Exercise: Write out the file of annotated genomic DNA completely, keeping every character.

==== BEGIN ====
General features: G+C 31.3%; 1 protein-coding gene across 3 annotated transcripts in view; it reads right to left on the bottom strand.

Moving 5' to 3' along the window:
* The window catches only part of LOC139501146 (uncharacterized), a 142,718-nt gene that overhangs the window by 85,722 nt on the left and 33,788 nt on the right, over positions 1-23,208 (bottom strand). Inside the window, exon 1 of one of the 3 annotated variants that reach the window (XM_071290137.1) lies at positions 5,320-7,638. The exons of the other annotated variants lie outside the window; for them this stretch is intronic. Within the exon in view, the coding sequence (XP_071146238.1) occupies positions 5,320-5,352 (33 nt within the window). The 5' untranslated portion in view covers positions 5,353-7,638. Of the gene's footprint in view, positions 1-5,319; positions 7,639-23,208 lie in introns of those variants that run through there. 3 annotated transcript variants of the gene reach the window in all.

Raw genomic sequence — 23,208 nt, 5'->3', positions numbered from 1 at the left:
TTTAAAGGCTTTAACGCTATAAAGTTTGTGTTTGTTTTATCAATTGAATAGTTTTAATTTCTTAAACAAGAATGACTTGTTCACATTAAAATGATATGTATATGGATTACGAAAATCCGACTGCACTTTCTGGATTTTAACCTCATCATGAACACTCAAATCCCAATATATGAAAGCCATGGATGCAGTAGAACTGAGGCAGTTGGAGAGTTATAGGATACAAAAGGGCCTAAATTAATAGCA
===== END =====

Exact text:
General features: G+C 31.3%; 1 protein-coding gene across 3 annotated transcripts in view; it reads right to left on the bottom strand.

Moving 5' to 3' along the window:
* The window catches only part of LOC139501146 (uncharacterized), a 142,718-nt gene that overhangs the window by 85,722 nt on the left and 33,788 nt on the right, over positions 1-23,208 (bottom strand). Inside the window, exon 1 of one of the 3 annotated variants that reach the window (XM_071290137.1) lies at positions 5,320-7,638. The exons of the other annotated variants lie outside the window; for them this stretch is intronic. Within the exon in view, the coding sequence (XP_071146238.1) occupies positions 5,320-5,352 (33 nt within the window). The 5' untranslated portion in view covers positions 5,353-7,638. Of the gene's footprint in view, positions 1-5,319; positions 7,639-23,208 lie in introns of those variants that run through there. 3 annotated transcript variants of the gene reach the window in all.

Raw genomic sequence — 23,208 nt, 5'->3', positions numbered from 1 at the left:
TTTAAAGGCTTTAACGCTATAAAGTTTGTGTTTGTTTTATCAATTGAATAGTTTTAATTTCTTAAACAAGAATGACTTGTTCACATTAAAATGATATGTATATGGATTACGAAAATCCGACTGCACTTTCTGGATTTTAACCTCATCATGAACACTCAAATCCCAATATATGAAAGCCATGGATGCAGTAGAACTGAGGCAGTTGGAGAGTTATAGGATACAAAAGGGCCTAAATTAATAGCA